Calf pain: symptoms, causes and treatment
Updated: February 2020
Calf pain can have a wide variety of causes. Our calves are made up of muscles, tendons, ligaments, nerves and blood vessels, which can all be potential sources of pain. In most cases it is caused by a cramp, but it could also be something more serious, such as thrombosis (a blood clot in the vein), for example.
Types of calf pain
Calf pain can manifest itself in various ways. It can happen at night-time or during the day; during strenuous activity or total rest. It may stay in your calf or radiate to your thigh, and you might also feel a tightening in the muscle, or experience swelling, redness, or hotness in the area. This pain can indicate a number of things, and seeing a doctor for a diagnosis should tell you what is causing the problem and what you can do to relieve it.
Causes of calf pain
Calf pain may come from the muscles — in this case, the most common culprit is a cramp. These involuntary contractions of the calf muscle, which are often caused by dehydration, can occur at rest or on exertion, including when walking or running. It could also be a simple case of muscle soreness or stiffness (a general feeling of tightness that often follows intense exercise), or another problem such as a contracture (a progressive hardening of the muscles), or a pull or strain (characterised by a stabbing pain).
Calf pain can also be caused by a nerve problem, most commonly sciatica. In this case, your pain is the result of a herniated (‘slipped’) disc pressing on the sciatic nerve, which causes a pain that radiates down to your calf.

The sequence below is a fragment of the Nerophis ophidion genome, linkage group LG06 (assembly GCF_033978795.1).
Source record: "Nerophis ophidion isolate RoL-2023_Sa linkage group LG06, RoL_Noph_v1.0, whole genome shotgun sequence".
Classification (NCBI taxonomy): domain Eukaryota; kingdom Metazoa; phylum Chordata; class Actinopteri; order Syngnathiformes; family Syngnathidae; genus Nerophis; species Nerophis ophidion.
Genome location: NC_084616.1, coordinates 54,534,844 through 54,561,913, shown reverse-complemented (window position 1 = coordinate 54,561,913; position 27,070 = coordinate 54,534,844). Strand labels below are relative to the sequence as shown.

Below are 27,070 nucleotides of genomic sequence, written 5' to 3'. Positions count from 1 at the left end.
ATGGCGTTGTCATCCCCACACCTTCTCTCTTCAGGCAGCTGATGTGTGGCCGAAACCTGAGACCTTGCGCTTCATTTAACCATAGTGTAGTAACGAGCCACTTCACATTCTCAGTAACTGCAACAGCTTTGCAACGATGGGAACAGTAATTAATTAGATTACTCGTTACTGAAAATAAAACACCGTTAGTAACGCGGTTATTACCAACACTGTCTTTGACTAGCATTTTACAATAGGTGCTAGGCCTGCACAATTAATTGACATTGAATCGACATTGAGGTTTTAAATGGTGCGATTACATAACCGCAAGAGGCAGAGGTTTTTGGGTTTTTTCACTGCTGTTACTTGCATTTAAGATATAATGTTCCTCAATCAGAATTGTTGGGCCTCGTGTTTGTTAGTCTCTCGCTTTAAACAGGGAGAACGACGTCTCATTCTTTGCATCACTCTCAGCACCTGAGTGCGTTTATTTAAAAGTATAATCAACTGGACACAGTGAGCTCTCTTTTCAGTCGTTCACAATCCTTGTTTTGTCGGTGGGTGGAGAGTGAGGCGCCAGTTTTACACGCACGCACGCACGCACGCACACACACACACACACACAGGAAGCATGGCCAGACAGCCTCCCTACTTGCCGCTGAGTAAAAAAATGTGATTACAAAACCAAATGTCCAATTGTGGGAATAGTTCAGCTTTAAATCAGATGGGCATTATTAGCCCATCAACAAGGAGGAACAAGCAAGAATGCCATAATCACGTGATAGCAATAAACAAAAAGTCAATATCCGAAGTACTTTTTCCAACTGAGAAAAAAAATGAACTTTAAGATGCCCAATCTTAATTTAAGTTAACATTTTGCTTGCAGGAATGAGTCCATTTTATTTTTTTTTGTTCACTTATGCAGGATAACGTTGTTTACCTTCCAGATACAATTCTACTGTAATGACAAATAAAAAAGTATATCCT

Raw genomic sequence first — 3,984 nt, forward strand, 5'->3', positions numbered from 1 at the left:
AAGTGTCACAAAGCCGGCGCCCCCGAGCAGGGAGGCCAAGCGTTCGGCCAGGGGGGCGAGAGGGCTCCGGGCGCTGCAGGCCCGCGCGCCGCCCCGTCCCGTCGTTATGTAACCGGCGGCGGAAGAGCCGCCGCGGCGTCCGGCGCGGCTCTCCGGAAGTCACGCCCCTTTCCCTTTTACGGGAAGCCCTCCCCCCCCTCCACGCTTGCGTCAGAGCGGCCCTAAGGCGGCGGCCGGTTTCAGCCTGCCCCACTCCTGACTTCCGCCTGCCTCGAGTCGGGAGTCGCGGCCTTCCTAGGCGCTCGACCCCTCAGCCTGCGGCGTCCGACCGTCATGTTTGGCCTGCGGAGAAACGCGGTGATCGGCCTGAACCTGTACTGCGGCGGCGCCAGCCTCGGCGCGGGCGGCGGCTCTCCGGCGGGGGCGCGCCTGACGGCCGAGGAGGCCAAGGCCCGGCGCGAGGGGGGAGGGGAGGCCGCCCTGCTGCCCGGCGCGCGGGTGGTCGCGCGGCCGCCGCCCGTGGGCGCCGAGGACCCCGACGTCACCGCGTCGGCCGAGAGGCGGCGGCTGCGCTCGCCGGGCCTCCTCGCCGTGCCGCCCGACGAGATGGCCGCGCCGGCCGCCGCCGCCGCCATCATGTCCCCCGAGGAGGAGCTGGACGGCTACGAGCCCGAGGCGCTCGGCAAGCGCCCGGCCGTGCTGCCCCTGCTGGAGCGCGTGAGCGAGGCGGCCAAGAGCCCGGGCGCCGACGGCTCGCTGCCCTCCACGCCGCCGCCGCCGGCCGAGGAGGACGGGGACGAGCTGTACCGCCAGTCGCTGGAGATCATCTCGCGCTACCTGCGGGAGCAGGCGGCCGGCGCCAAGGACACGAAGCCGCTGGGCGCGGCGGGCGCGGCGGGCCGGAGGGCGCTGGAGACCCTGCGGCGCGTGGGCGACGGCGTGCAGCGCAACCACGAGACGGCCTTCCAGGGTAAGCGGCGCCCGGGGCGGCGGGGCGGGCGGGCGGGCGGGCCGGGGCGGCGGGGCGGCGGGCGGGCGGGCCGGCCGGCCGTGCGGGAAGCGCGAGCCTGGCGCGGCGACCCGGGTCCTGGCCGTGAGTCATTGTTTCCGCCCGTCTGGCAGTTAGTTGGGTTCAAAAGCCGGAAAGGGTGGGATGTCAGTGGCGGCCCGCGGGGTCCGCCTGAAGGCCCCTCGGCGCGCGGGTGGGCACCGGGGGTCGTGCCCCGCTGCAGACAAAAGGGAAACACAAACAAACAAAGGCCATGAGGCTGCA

Finally, calf pain may be due to problem with the veins or arteries, such as arteritis (an inflamed artery), which is often the case if it hurts when you walk and your feet are cold, or thrombosis (a blood clot in the vein).
Is it deep vein thrombosis?
Deep vein thrombosis (DVT) is caused by a blood clot inside the vein, and is characterised by pain in your calf that becomes more painful when touched, and is accompanied by swelling, redness and a feeling of heat in the area. The pain often affects only one leg. Deep vein thrombosis can be fatal as it could lead to a pulmonary embolism (when the clot moves to your lungs), and it therefore requires urgent medical treatment.
Treating calf pain
The treatment for calf pain depends on its cause. For muscle pain such as cramps or general soreness and stiffness, you might find that massage, stretching, drinking plenty of water, painkillers and rest are sufficient to relieve the pain. If the pain is due to a nerve problem, addressing this underlying cause – by treating your slipped disc, for example – will help to relieve the pain. Finally, for pain caused by artery and vein problems such as phlebitis (an inflamed vein) or thrombosis, you might be prescribed support stockings, anti-inflammatory drugs or anticoagulants.
There are also some other solutions that effectively reduce or relieve certain types of muscle pain using a combination of soothing heat and Transcutaneous Electrical Nerve Stimulation (TENS) – this is a key feature of the OMRON HeatTens range of pain relievers
Horde, P. Calf pain. Retrieved from www.sante-medecine.journaldesfemmes.fr/faq/8533-douleur-du-mollet
Médisite (2018). Calf pain: 3 possible causes. Retrieved from www.medisite.fr/douleur-musculaire-douleur-au-mollet-3-causes-possibles.5028481.714192.html
Quent, M. (2015). Calf pain, how to treat it? Retrieved from www.notretemps.com/sante/mal-au-mollet-comment-decoder,i90546
Jarrige, C. (2018). Calf pain: is it a phlebitis? Retrieved from www.santemagazine.fr/sante/maladies/douleur-au-mollet-est-ce-une-phlebite-170772
Nicard, Q. (2017). Calf cramps: causes, treatments, prevention. Retrieved from www.passeportsante.net/fr/Maux/Symptomes/Fiche.aspx?doc=crampe-mollet_symptome